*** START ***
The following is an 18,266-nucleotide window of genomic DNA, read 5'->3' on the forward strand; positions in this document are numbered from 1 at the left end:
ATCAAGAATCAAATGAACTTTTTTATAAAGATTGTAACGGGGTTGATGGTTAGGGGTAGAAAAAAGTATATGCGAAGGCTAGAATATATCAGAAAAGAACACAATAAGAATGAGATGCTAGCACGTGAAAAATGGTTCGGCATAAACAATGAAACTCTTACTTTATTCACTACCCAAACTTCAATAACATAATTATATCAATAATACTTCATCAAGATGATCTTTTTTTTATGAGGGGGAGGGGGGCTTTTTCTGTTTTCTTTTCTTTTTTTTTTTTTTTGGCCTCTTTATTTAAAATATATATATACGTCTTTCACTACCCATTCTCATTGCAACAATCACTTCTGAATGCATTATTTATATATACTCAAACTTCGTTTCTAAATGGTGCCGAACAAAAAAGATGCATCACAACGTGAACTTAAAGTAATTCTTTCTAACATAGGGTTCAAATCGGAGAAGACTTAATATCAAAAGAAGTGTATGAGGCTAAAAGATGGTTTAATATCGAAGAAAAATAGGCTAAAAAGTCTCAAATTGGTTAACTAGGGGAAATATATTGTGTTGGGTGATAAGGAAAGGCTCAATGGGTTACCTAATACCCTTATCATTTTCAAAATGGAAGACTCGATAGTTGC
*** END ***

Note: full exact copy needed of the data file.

The following is an 18,266-nucleotide window of genomic DNA, read 5'->3' on the forward strand; positions in this document are numbered from 1 at the left end:
ATCAAGAATCAAATGAACTTTTTTATAAAGATTGTAACGGGGTTGATGGTTAGGGGTAGAAAAAAGTATATGCGAAGGCTAGAATATATCAGAAAAGAACACAATAAGAATGAGATGCTAGCACGTGAAAAATGGTTCGGCATAAACAATGAAACTCTTACTTTATTCACTACCCAAACTTCAATAACATAATTATATCAATAATACTTCATCAAGATGATCTTTTTTTTATGAGGGGGAGGGGGGCTTTTTCTGTTTTCTTTTCTTTTTTTTTTTTTTTGGCCTCTTTATTTAAAATATATATATACGTCTTTCACTACCCATTCTCATTGCAACAATCACTTCTGAATGCATTATTTATATATACTCAAACTTCGTTTCTAAATGGTGCCGAACAAAAAAGATGCATCACAACGTGAACTTAAAGTAATTCTTTCTAACATAGGGTTCAAATCGGAGAAGACTTAATATCAAAAGAAGTGTATGAGGCTAAAAGATGGTTTAATATCGAAGAAAAATAGGCTAAAAAGTCTCAAATTGGTTAACTAGGGGAAATATATTGTGTTGGGTGATAAGGAAAGGCTCAATGGGTTACCTAATACCCTTATCATTTTCAAAATGGAAGACTCGATAGTTGC